But long guns are seized by police at a rate disproportionate with their prevalence in crime, in part because they are conspicuous by nature. About 40 percent of the 7,700 firearms that police seized in Maryland last year were rifles or shotguns, according to the Bureau of Alcohol, Tobacco, Firearms and Explosives.

While handguns are overwhelmingly the most common weapon for criminals, long guns have been used in many high-profile shootings nationally and in Maryland over the years. That includes the Colorado massacres at Columbine High School in 1999 and in a crowded Aurora movie theater in July.

Shotguns were among the firearms used in mass shootings at the Holocaust Memorial Museum in Washington, D.C., in 2009 and at an Amish schoolhouse in Nickel Mines, Pa., in 2006. They were also used in a shooting just off the campus of Frostburg State University that killed one student in 2010, and in the death of an Elkton woman as part of what her husband called a planned murder-suicide in 2006.

"There has not been a great effort to say, 'We have too many people walking around the streets carrying shotguns and other forms of firearms,'" said Sen. Brian Frosh, a Montgomery County Democrat who chairs a committee that oversees gun policies. "I think it's a very serious public health problem."

Frosh said he sees the laws shifting toward bolstering gun rights, rather than establishing new restrictions. That includes a March federal court ruling that struck down a requirement that Marylanders have "a good and substantial reason" to carry a concealed handgun, he said. The state attorney general's office has asked a higher court to block the ruling.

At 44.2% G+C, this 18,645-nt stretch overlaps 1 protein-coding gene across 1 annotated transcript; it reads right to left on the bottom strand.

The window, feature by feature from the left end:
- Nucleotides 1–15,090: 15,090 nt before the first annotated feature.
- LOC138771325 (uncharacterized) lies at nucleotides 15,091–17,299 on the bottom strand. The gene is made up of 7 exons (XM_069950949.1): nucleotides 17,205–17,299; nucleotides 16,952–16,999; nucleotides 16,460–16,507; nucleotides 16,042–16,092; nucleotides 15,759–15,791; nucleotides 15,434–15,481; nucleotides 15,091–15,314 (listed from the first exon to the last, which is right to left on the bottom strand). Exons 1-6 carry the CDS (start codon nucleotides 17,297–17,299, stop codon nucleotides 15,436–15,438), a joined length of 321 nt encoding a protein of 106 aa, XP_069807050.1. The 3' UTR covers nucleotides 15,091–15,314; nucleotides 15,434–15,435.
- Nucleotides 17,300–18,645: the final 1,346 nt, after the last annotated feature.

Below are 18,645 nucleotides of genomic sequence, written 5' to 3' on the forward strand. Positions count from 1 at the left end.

"Do I see a movement to restrict the right of people to carry shotguns in public? Nope," Frosh said.

Gun rights advocates decried the shooting but said they hoped it wouldn't lead to a heavier burden on law-abiding firearm owners.

Some on the message boards of Maryland Shooters, a popular website for gun enthusiasts, used the incident as a reminder of the importance of keeping guns locked and away from children 15 and under, as required by state law. Baltimore County Police Chief James Johnson highlighted that restriction in a message to the public on Friday.

No charges have been filed against Gladden's father, Robert Wayne Gladden Sr.

But there was also debate among gun owners over whether the focus on security missed a deeper issue.

"So if this kid had walked in with a [knife] and stabbed someone would we secure our kitchen knives?," one person wrote on the message board Tuesday. "A lot of people grow up around 'un secured' firearms and do not go out killing people."

sdance@baltsun.com

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Gun regulations in Maryland



Handguns and assault weapons:

Require a seven-day background check before purchase

Must be registered with state police

Require a permit when carried in public

Shotguns, rifles and other long guns:

Require an instant background check through federal system before purchase

Do not have to be registered

Can be carried in public without a permit